Manila, 30 September 2015 – The country’s top economic officials presented strategies to further pursue development of human capital and infrastructure, which they said should help the Philippines hop on to the next stage of progress.
Over the past five years, the Philippines has become one of the fastest growing economies in the world due to rising investments and consumption on the back of improved fundamentals and better governance.
Economic managers say the Philippines can graduate to a stage where economic growth is even faster, is sustained for the long-term, and is more inclusive.
This is because the Philippines is said to be within the “demographic window” starting this year until 2050. This window is a period when a great majority of the population are of working age and, as such, there is chance for productivity to further accelerate.
Based on estimates, countries that enter the demographic window post an average growth of 7.3 percent for the first 10 years of entry to the window.
But in order for the Philippines to actually seize the opportunity, there should be good quality of workforce and attractive investment climate. The latter requires, among others, sufficient infrastructure.
During the 28th Philippine Economic Briefing (PEB) with the theme “Shaping Our Future,” which was held on September 30 at the Philippine International Convention Center, Governor Amando Tetangco, Jr. of the Bangko Sentral ng Pilipinas said investing in human capital and infrastructure development, together with institutionalizing good governance, serve as good foundation for further progress.
“In order to move us forward and on a higher economic growth trajectory, we need to make even more specific steps to further institutionalize governance, raise human capacity, and build infrastructure,” Tetangco said in his opening remarks.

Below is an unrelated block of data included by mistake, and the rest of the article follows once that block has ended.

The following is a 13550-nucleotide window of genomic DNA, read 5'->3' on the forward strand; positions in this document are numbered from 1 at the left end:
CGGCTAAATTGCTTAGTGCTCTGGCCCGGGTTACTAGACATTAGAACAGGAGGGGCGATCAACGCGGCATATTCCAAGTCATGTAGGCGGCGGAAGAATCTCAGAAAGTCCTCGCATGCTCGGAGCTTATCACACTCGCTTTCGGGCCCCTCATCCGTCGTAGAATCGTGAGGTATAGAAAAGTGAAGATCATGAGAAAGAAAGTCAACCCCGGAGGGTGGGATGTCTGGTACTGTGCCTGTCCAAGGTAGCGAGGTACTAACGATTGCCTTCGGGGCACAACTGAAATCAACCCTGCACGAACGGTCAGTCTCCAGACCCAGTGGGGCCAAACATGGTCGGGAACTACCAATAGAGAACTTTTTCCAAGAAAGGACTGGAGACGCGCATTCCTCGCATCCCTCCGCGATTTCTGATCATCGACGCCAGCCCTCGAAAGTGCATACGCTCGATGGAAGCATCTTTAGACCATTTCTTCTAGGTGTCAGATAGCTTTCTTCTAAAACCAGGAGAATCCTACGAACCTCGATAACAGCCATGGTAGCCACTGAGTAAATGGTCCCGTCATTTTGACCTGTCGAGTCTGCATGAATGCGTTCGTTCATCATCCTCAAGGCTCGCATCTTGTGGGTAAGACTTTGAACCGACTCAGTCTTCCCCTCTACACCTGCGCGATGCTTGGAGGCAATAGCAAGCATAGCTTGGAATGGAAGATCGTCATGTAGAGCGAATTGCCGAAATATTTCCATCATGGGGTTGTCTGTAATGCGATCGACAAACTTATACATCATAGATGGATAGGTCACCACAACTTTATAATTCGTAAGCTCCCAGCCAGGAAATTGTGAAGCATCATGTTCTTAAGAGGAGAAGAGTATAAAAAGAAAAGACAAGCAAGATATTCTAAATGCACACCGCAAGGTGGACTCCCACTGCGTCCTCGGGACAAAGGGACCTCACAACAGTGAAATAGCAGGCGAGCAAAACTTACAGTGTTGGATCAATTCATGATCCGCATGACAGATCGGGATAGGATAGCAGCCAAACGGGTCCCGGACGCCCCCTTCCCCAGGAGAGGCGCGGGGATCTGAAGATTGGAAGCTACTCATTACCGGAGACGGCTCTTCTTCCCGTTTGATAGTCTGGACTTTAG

Finance Secretary Cesar V. Purisima said the Department of Finance, as chair of the Economic Development Cluster, is committed to a whole-of-government approach to developing human capital and improving infrastructure.
“Our partnership with the people is the ultimate PPP (Public-Private Partnership). Leveraging our continually rising budgets for education, health, and infrastructure is a sure-fire way to optimize our demographic dividends. This is the investment we pay forward for future generations,” Purisima said in a statement.
”We are projected to be Southeast Asia’s biggest economy by 2050; investing in our own people and infrastructure will ensure we have one that is inclusive and sustainable,” the finance chief added.
Economic Planning Secretary Arsenio Balisacan said the structure of the Philippine economy is changing for the better, given improved governance and implementation of prudent policies. He said investments in human capital development should coincide with this.
“Structural transformation is now happening, and this must be further facilitated by preparing the workforce,” Balisacan said. “We owe it to ourselves to get it right this time,” he added.
Balisacan said that if the Philippines seizes the opportunity brought about by the demographic window, it has the potential of sustaining GDP growth of at least 7 percent year-on-year, which could bring the economy to a higher middle income status with gross per capita income of $4,000 by the end of the next administration.
He also said sustaining that pace of growth for three more administrations could bring the economy to high-income status with gross per-capita income of $12,700 dollars by 2040.